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Archives: March 2010

Quote of Note | Swoon

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“For me it’s a Punch and Judy image. If the world came to total nuclear annihilation, somehow the skeletons are vicious enough to pick themselves up and resume this ridiculous military-esque garb and keep on fighting.”

-Street artist Swoon on James Ensor‘s 1891 painting “Two Skeletons Fighting Over a Dead Man” (above) in the April issue of ARTnews

Alice Rawsthorne Checks Back In with London’s 2012 Logo

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Has it really been three years already since the world exploded into a furious rage over the release of Wolff Olins‘ logo for the 2012 London Olympics? Seems like it was only yesterday, doesn’t it? Now that there’s been some time between then and today, and that’s the sort of distance that tends to heal all wounds, the beloved Alice Rawsthorne decided this week to check back in with the 2012 logo, to see if it had aged into a kind of familiar acceptance. Unfortunately, she finds that not much has changed, that she and others like her, are still repelled by it. Although they’ve made some steps here and there, “evolving the design” as was explained when thousands of design writers called for the heads of Wolff Ollins’ employees, Rawsthorne still doesn’t feel any warmth toward the branding:

…I wish I could say that the London 2012 logo has grown on me, as the organizers predicted, but it hasn’t. Everyone else I’ve asked feels the same — designers and “civilians” alike. Far from being “ahead of its time,” it looks increasingly like the graphic equivalent of what we Brits scathingly call “dad dancing,” namely a middle-aged man who tries so hard to be cool on the dance floor that he fails.

Adrian Smith Already Trying to Outdo His Burj Khalifa with a New World’s Tallest Building?

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To stay on this Pritzker theme for a second longer, although Adrian Smith was our first pick to win this year’s prize, only to have it snapped up by our longshot selection, SANAA, Smith still wound up making some big news. The architect was the original designer of the world’s tallest building, the Burj Khalifa, but his involvement was a bit shadowed (so much so that he began to complain publicly about it) given that he was working for Skidmore, Owings & Merill when he created it. But now Smith might have his revenge while also one-upping himself, as it’s been rumored/announced that Smith’s firm Adrian Smith + Gordon Gill Architecture has been chosen to design the next world’s tallest building, a kilometer-high skyscraper in Jeddah, a city in Saudi Arabia. The news was leaked to the Middle Eastern news site, MEED, and then picked up by Blair Kamin of the Tribune who puts the building in context and lends some additional details. Here’s a bit:

The planned Saudi tower would rise to a height of at least 3,281 feet and would house a mix of uses, previously identified as a hotel, offices and high-end residences. MEED’s report said the Saudi investment firm, Kingdom Holding Co., had asked contractors to submit revised prices for the tower now that the company has selected an architect.

Jean Nouvel Lands This Year’s Serpentine Pavilion

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In former Pritzker winners news, this writer was just headed out to New Orleans and didn’t get the chance to post that starchitect Jean Nouvel has landed the commission to build this year’s Serpentine Pavilion in London’s Hyde Park. It’s the 10th anniversary of the building of the temporary structure, thus far always by the most high-profile of architects (SANAA created last year’s). True to form, given the completely open brief for the Serepentine, Nouvel’s plans for the building look like he just wanted to get experimental and try some things out (we particularly like the solid, bright red color he’s chosen for it). Also per usual, the selection of a starchitect has led to an outpouring of criticism about said starchitect, detailed in full in this Guardian editorial. Personally speaking, it’s one of our favorite Pavilion designs of recent years. Things seemed to get a little too weird around 2006 with Rem Koolhaas‘ bubble, through Zaha Hadid‘s second pavilion, and stayed that way through Frank Gehry‘s earthquake Acropolis. Nice to see something interesting-but-accessible again. Here’s a brief description of Nouvel’s:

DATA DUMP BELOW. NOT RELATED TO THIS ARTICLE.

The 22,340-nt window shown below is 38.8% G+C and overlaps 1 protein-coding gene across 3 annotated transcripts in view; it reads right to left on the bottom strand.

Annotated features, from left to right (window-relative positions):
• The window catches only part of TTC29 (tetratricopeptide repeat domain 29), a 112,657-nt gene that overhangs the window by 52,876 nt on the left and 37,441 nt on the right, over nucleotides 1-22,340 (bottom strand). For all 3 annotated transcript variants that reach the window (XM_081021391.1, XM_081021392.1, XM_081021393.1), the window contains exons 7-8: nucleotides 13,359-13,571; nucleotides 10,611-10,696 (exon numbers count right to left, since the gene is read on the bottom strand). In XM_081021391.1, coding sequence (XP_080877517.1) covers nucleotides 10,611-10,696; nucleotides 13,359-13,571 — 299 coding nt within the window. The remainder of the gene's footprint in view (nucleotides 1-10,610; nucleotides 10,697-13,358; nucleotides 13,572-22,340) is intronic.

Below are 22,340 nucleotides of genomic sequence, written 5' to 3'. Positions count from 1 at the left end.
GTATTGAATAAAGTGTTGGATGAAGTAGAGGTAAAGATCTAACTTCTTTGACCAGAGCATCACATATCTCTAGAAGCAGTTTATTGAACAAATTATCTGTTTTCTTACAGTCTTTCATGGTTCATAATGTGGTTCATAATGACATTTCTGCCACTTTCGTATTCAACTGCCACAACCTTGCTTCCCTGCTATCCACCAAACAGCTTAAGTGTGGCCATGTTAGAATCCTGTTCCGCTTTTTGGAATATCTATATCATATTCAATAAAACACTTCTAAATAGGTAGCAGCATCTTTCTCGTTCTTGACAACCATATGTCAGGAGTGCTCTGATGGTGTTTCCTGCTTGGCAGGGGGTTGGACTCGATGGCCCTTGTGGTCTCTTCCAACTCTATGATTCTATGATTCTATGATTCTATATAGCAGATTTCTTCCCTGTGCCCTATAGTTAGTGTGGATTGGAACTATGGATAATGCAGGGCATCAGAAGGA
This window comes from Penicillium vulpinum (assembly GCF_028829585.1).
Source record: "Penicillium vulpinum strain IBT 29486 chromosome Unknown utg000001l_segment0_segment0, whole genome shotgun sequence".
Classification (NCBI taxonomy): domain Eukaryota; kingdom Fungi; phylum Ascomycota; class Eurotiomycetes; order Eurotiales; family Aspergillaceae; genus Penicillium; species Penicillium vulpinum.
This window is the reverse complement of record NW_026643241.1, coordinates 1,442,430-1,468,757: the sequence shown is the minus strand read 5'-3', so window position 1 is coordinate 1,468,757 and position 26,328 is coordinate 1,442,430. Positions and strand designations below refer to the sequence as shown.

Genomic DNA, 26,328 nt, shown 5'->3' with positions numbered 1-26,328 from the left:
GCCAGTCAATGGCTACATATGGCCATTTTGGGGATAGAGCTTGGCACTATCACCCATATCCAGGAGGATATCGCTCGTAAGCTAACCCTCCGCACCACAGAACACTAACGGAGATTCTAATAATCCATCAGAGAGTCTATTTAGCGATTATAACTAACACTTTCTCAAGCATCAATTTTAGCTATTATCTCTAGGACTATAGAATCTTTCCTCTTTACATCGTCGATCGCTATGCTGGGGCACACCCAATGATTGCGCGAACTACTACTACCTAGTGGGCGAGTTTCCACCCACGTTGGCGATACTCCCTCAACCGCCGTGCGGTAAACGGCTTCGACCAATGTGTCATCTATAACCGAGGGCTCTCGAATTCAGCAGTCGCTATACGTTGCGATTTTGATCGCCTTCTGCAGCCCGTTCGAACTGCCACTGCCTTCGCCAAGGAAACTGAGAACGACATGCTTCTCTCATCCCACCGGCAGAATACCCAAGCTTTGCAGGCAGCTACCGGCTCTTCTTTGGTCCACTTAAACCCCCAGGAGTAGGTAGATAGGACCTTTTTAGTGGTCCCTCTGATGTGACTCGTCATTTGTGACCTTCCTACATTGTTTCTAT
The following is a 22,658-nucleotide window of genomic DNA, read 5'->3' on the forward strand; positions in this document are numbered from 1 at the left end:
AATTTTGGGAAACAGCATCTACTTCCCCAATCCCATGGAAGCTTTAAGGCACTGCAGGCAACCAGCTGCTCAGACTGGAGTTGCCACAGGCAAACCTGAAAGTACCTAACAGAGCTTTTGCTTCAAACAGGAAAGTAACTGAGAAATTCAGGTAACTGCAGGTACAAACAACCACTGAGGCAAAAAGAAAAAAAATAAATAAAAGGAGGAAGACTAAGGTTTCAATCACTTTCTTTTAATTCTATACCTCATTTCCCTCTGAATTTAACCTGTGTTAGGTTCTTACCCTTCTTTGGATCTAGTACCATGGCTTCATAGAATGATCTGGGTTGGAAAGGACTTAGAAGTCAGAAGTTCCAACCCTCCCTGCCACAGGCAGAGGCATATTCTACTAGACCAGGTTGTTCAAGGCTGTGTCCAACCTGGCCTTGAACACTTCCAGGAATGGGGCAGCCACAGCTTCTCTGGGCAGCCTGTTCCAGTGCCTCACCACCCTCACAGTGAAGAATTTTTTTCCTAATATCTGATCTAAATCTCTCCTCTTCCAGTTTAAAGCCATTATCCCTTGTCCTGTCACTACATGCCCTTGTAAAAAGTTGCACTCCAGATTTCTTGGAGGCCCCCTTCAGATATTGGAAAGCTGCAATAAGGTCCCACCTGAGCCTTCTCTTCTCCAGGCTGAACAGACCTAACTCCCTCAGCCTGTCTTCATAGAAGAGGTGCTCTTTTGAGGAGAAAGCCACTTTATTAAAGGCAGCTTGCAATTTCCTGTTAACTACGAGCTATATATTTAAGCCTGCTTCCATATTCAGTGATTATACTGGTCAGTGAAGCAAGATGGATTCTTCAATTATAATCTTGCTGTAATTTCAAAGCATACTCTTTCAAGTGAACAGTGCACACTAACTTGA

The building consists of bold geometric forms, large retractable awnings and a freestanding wall that climbs 12m above the lawn, sloping at a gravity defying angle. It experiments with the idea of play in its incorporation of the French tradition of outdoor table-tennis. Striking glass, polycarbonate and fabric structures create a versatile system of interior and exterior spaces. The flexible auditoria will accommodate the Serpentine Gallery Park Nights and Marathon and the changing summer weather.

SANAA’s Kazuyo Sejima and Ryue Nishizawa Win Pritzker Prize

SANAA.jpgParty at the New Museum! True to our prediction of last week, SANAA partners Kazuyo Sejima and Ryue Nishizawa have been chosen as the 2010 winners of the Pritzker Architecture Prize, bestowed annually upon a living architect (and sometimes two of them). The jury praised them for “architecture that is simultaneously delicate and powerful, precise and fluid, ingenious but overly or overtly clever” and highlighted their work in the United States—the glass pavilion at the Toledo Museum of Art and the New Museum in New York City—as well as the Ogasawara Museum in Nagano, Japan and the 21st Century Museum of Contemporary Art in Kanazawa, Japan. Sejima and Nishizawa will receive their bronze medallions and $100,000 in small, unmarked bills on May 17 at a ceremony on New York’s Ellis Island.

In announcing the jury’s choice yesterday, Hyatt Foundation chairman Thomas Pritzker appeased fans of ESPN-style statistics. “This marks the third time in the history of the prize that two architects have been named in the same year,” said Pritzker, referring to the two-for-one wins of Oscar Niemeyer and Gordon Bunshaft in 1988 and Jacques Herzog and Pierre de Meuron in 2001. “Japanese architects have been chosen three times in the thirty-year history of the Pritzker Architecture Prize.” Sejima and Nishizawa join past winners Kenzo Tange (1987), Fumihiko Maki (1993), and Tadao Ando (1995).